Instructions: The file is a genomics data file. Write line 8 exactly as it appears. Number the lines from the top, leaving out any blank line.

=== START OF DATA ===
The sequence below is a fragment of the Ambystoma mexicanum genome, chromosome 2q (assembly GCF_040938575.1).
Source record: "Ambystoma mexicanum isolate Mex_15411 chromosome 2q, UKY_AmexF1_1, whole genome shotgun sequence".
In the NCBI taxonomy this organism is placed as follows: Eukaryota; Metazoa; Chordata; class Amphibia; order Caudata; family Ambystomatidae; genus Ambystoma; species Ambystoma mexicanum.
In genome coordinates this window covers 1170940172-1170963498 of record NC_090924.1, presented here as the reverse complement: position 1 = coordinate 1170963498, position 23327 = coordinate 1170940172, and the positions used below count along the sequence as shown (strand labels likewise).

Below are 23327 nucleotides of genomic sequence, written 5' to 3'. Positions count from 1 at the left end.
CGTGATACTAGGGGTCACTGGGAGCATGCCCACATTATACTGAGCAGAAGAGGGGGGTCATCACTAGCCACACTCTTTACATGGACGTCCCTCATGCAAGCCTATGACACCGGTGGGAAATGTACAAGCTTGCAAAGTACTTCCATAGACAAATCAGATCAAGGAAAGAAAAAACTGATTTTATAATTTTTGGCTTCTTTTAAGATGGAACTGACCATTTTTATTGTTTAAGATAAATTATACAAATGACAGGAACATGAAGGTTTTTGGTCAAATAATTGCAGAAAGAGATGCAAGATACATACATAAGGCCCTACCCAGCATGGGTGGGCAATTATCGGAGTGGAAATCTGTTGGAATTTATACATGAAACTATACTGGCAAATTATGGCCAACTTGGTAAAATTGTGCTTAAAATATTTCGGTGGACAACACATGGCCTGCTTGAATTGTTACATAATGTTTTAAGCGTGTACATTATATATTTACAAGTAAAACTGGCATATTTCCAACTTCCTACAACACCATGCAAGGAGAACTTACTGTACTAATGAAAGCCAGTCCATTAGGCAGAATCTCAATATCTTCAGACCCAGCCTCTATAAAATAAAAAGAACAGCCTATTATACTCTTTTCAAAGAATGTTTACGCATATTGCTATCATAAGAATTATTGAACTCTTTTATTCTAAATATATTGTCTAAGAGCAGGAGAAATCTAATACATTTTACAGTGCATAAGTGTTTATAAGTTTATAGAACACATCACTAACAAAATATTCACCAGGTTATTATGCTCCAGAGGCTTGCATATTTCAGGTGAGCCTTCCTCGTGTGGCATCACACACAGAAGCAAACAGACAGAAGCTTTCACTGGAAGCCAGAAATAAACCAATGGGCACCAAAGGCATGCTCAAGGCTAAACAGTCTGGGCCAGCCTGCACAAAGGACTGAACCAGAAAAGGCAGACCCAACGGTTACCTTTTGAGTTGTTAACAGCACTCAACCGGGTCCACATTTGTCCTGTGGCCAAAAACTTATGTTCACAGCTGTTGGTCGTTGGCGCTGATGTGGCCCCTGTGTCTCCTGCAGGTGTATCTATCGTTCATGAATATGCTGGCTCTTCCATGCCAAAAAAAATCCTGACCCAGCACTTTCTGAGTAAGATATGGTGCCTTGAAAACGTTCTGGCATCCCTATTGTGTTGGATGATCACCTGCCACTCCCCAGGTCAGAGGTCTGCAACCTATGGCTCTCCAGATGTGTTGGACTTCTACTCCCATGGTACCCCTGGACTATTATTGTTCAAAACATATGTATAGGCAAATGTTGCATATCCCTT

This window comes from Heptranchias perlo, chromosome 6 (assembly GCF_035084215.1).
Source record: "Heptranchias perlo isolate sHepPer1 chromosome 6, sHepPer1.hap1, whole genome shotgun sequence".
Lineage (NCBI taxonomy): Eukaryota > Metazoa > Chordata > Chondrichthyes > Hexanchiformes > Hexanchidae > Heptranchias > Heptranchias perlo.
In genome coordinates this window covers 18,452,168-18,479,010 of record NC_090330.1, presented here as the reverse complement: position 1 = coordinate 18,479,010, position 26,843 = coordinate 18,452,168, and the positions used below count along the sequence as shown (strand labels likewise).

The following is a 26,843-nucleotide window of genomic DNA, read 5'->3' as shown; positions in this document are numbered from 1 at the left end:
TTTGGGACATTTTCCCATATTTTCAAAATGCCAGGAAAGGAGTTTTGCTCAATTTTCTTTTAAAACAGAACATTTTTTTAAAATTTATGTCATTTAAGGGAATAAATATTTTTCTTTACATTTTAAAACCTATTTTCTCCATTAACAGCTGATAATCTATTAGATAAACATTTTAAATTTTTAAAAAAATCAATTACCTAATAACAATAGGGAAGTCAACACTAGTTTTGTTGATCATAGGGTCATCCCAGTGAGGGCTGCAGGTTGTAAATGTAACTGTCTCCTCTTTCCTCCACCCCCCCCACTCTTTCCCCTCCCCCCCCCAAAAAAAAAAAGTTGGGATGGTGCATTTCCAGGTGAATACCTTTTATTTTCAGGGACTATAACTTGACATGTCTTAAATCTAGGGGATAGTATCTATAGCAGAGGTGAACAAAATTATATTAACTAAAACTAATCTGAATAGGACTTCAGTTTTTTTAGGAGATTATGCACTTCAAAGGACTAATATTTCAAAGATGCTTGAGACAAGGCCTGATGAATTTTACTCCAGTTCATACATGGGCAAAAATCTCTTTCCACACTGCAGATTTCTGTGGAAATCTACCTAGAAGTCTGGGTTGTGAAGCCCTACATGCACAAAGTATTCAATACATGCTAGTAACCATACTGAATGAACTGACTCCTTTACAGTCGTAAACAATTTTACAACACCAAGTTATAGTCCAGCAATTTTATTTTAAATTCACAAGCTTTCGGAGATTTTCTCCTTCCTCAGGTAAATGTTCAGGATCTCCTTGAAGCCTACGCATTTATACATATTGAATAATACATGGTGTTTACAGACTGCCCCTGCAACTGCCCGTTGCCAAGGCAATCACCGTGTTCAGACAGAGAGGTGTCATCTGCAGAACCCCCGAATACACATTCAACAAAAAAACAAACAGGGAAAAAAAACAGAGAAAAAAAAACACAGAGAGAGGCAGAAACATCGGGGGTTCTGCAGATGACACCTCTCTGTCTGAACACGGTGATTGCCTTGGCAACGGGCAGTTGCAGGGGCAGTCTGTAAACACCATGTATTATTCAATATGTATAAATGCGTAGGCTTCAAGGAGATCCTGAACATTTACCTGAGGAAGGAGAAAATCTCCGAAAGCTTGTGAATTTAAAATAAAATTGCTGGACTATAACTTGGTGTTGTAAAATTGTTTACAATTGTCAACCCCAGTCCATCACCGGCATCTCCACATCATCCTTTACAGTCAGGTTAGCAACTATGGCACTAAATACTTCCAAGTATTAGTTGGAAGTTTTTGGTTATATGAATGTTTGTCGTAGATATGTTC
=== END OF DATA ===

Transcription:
Source record: "Heptranchias perlo isolate sHepPer1 chromosome 6, sHepPer1.hap1, whole genome shotgun sequence".